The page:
Early dental care is important in establishing a healthy foundation for a child’s oral hygiene. Dr. Steven Rollins, D.M.D., owner of Summit Dental in Waterford, recommends that children see a dentist by their first birthday – or as soon as they cut their first teeth.
“If teeth are in the mouth, they can get cavities,” Rollins says. “If a child is 2,3 or even 4 years old and hasn’t seen the dentist, parents shouldn’t be ashamed, just bring them in as soon as possible.” Rollins says.
Taking a child to the dentist can cause anxiety for families. Here, Rollins offers tips and information on what to expect during a child’s first dentist visit.
Choose the best time of day
Schedule your child’s appointment for times of day that work best for the him or her. Rollins encourages parents to avoid meal and nap times.It’s also helpful if parents give their child a small snack and brush their teeth before the appointment.
Prepare the child (and paperwork) in advance
Before your child’s appointment, Rollins says parents should talk to their child about the dentist in a positive way. Parents can discuss how the dentist will look at the child’s teeth and how he helps to keep the teeth healthy. In addition, Rollins recommends utilizing videos on the American Dental Association website that explain what happens at the office in a light and fun way.
There is often new patient paperwork that will need to be completed before the child sees the dentist. Parents should attempt to finish the paperwork before the appointment, he says.
“I know from experiences with my own boys, kids can get bored quickly. The less paperwork that we can have parents doing in the office the quicker we can get to the exam,” Rollins says.
A meet-and-greet with the dentist
At a child’s first appointment, Rollins says his goal is to get them comfortable in the dental chair and hopefully get a good look in their mouth.
“We want to get the child familiar with the office, the staff and myself. We keep things light and fun. We don’t want to overwhelm them with anything,” Rollins says. “The first goal is to meet the patient and get a look inside their mouth. If we don’t clean anything, it’s OK.”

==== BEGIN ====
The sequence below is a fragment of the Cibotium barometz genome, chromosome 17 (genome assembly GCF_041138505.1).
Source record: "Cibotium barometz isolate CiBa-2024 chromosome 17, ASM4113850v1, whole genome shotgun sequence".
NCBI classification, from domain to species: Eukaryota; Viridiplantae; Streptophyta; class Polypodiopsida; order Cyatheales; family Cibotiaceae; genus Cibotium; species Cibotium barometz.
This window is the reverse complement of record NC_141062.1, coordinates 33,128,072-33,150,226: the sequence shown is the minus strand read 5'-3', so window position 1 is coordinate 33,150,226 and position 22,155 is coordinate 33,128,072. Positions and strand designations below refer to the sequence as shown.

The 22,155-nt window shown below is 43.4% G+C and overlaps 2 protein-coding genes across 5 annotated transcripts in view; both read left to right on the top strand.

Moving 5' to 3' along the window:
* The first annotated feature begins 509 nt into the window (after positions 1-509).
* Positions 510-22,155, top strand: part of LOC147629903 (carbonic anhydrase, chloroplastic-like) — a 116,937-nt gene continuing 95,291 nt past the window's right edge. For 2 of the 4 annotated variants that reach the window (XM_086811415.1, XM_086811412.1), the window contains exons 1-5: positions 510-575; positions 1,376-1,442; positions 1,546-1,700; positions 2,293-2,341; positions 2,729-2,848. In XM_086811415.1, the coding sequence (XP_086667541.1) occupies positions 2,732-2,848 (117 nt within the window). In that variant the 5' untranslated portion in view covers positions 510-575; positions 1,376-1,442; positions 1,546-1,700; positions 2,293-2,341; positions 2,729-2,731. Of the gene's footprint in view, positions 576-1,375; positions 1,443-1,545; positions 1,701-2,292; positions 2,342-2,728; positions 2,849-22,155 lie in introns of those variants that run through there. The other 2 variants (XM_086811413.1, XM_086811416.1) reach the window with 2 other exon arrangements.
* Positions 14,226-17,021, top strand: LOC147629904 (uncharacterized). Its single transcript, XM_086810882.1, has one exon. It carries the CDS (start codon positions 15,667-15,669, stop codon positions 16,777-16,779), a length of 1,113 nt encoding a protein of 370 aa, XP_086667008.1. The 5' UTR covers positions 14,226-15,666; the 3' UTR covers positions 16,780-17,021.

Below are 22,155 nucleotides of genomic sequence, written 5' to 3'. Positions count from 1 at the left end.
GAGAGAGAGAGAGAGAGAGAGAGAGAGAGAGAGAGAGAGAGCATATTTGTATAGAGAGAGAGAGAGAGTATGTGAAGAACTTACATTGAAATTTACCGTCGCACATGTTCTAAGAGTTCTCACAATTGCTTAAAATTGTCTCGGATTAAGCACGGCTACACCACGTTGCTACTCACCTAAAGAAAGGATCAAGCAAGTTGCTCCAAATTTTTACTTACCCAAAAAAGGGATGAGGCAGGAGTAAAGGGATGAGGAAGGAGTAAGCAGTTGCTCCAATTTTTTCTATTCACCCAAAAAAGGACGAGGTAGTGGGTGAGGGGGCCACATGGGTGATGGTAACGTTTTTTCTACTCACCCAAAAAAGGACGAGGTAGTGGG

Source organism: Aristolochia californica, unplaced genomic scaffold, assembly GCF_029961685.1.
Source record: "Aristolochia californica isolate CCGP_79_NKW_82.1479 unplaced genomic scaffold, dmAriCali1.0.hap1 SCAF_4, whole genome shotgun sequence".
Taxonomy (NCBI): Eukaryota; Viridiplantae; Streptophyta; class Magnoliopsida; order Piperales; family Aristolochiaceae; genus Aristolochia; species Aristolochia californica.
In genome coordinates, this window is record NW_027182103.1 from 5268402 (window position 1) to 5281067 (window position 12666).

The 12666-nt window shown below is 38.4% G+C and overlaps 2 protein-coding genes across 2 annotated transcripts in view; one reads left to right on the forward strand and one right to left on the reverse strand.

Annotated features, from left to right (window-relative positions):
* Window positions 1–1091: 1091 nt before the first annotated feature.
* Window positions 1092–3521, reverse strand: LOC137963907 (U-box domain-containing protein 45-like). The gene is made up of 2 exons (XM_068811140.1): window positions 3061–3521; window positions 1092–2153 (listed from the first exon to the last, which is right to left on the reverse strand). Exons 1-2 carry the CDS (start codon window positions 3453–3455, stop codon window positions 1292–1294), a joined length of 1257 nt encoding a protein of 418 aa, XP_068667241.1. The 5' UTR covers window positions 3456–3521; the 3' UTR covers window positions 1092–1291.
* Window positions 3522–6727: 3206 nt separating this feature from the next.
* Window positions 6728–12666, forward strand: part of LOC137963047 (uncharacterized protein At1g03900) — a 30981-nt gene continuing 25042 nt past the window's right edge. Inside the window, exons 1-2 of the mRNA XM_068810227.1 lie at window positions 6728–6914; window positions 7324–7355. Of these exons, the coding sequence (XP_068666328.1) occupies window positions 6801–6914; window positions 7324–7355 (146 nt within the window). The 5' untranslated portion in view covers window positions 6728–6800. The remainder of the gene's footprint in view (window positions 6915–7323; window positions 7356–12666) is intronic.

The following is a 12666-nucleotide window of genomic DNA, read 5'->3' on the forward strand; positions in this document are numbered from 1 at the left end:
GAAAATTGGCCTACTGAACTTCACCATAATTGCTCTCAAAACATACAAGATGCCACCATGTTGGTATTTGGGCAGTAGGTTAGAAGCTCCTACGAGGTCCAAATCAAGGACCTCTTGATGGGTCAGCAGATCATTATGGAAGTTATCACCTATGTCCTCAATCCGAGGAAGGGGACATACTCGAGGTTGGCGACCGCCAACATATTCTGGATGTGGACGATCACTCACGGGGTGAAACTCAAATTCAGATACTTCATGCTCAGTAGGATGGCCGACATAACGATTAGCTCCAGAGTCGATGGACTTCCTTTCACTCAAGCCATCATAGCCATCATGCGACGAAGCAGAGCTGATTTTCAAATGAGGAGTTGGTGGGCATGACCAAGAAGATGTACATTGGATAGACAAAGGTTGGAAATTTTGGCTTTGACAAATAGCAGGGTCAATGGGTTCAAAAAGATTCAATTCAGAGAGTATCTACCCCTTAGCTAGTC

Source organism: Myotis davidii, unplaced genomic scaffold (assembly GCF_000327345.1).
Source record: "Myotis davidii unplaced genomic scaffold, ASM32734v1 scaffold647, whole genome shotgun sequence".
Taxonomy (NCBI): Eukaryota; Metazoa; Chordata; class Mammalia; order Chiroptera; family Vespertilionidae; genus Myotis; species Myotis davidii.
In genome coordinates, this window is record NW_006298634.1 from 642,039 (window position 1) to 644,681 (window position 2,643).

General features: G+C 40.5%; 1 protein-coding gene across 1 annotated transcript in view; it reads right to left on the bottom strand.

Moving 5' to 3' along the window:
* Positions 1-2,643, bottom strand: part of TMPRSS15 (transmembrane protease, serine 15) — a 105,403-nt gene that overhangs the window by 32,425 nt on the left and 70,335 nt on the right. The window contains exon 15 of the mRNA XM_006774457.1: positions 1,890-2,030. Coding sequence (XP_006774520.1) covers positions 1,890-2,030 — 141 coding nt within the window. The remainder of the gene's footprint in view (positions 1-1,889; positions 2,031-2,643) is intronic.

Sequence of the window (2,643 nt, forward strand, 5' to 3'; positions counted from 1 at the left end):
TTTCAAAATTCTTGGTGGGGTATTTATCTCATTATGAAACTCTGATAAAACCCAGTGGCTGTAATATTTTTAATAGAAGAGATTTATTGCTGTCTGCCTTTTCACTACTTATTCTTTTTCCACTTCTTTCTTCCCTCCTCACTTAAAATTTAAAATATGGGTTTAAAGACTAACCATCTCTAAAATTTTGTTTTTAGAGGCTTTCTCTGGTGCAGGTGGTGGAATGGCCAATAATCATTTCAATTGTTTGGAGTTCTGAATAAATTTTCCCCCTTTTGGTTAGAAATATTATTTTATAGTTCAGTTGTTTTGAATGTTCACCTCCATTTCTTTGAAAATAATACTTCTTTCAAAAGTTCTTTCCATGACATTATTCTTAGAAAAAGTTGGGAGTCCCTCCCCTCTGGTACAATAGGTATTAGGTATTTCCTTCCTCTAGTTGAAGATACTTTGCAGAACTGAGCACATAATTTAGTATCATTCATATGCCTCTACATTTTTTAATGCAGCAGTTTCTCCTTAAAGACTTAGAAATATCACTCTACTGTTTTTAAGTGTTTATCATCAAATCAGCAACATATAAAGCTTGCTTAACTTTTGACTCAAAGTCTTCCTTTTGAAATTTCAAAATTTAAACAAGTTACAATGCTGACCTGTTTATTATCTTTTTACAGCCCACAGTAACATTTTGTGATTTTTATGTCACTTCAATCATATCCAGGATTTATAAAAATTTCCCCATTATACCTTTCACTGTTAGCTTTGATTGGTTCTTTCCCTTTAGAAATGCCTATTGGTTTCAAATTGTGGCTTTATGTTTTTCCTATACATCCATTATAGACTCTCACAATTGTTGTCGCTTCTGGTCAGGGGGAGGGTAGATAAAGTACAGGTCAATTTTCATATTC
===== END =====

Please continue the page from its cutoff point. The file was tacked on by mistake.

At Summit Dental, they get the child familiar with the sights, scents and sounds of the office.
The youngest patients, typically under the age of 3, sit in the chair with their mom or dad. Rollins performs what he calls a knee-to-knee exam. He has the child lay across the parent’s lap and examines them.
“The child is probably going to be wiggly and may even cry a little bit, but our team knows that and we are used to it. It’s really no big deal,” Rollins says. “Believe it or not, it actually helps us by allowing a good look at the teeth and everything else.”
For older children, Rollins has them sit in the dentist chair for the examination, but he encourages parents to join them in the exam room.
What dentists are looking for
Dentists are looking for any trauma and also want to ensure that teeth are growing in correctly.
“We want to make sure that everything is there and accounted for and there aren’t any abnormalities to be concerned about,” Rollins says. “We would then try to clean their teeth, but we wouldn’t put them in a situation that would make them uncomfortable.”
Beyond the dentist’s chair
Rollins and his staff demonstrate at home dental care and discuss how habits or diet can affect oral health.
“We explain how often to brush, what kind of toothpaste to use and give techniques on how to brush,” Rollins says.
To help keep your child’s teeth healthy, Rollins encourages parents to brush their child’s teeth until they are at least 5 years old.
For more information on Summit Dental, visit summitdentalgroup.com.